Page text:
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Need info on Navy M14 SSR

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  • Need info on Navy M14 SSR

    Guys,

    Does anybody know something about the Navy M14 SSR (Sniper Security Rifle)?

    I have an unused McMillan M3A stock, I dont know what to do with it. Did a search and read that the M14 SSR uses the M3A stock. Looks like a nice project. Not the same finish though.

    I do hope I am not off-topic asking about a Navy gun.

    Thanks






  • #2
    Man I would love to have your spare parts problems.

    The way I see it, this forum is about A) Military fielded sniper rifles. And B) Other topics we have a common interest in.

    Comment


    • #3
      No info on it but it can't be that special. It's a M14 in a fiberglass stock. What I mean is there is only so much that you can do with an M14. You have most of the spec on the poster that you show at the bottom if your post. Have the stock painted with a hard coat.

      I'll dig around but I don't know anything about it. Most Navy/MC rifles tend to follow each other. The Army and Air Force rifles tend to do the same with each other.

      Comment


      • #4
        I cant read the specs at the bottom...

        I understand that the forum is about A) Military fielded sniper rifle (which is the case here)

        Maybe I didnt get this right.. I'll just remove the post if its too much off topic.

        Comment


        • Game Warden
          Game Warden commented
          Editing a comment
          Sorry, I thought you had the poster. Don't be silly. M14s are normally considered a form of DMR or Sniper rifle. This is totally in topic, it just isn't a Marine rifle but who cares? Marines fall under the Department of the Navy.
          Last edited by Game Warden; 10-06-2015, 06:44 PM.

      • #5
        Originally posted by MescaBug View Post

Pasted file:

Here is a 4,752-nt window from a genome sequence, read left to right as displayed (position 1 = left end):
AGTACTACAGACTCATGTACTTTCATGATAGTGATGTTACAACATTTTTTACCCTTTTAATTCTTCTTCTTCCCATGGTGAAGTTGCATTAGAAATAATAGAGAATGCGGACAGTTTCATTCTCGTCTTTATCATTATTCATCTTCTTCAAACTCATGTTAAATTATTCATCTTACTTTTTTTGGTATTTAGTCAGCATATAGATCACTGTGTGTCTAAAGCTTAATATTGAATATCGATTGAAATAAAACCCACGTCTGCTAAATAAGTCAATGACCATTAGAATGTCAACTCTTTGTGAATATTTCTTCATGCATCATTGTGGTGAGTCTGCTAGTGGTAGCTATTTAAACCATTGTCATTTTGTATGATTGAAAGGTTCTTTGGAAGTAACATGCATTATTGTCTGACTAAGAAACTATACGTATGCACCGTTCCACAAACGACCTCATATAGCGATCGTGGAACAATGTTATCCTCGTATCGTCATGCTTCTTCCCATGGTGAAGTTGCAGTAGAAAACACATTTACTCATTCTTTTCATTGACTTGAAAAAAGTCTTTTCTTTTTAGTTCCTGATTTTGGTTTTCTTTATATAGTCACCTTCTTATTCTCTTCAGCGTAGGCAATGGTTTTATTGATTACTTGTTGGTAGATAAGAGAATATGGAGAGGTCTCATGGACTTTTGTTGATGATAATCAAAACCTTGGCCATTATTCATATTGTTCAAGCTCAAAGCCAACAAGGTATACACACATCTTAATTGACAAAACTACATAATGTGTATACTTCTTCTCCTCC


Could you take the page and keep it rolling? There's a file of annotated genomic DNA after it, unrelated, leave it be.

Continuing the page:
I cant read the specs at the bottom...

        I understand that the forum is about A) Military fielded sniper rifle (which is the case here)

        Maybe I didnt get this right.. I'll just remove the post if its too much off topic.
        I don't think this is off topic. Granted this is primarily an M40/Marine board, but I would hate to see a topic that others may be interested in removed. This aint the Hide and you posted it in the DMR board.

        I was happy they chose to rename my Optics thread. I don't think it would have lasted as long as it did if it stayed just M40 related, and there is a hell of a lot of good info there.

        Comment


        • #6
          MB go to this link.

          http://dtic.mil/ndia/2012armaments/W...9Armstrong.pdf

          Comment


          • Game Warden
            Game Warden commented
            Editing a comment
            Cool link. I have that PowerPoint somewhere but you just saved me from digging it up, thanks.

          • MescaBug
            MescaBug commented
            Editing a comment
            Saw it while doing a search. Good info, thanks for sharing!

        • #7
          __________
          Last edited by BoltTrash; 11-06-2016, 12:20 AM.

          Comment


          • #8
            BT: I saw that thread on the M14 forum. Thanks!

            Apparently, the SST was not rear lugged. Just a regular M14.

            I cant find any information on the scope base. From the pictures, looks like the rear sight is removed.

            Comment


            • #9
              Dig through here. I'm currently on my way to work so I don't have time.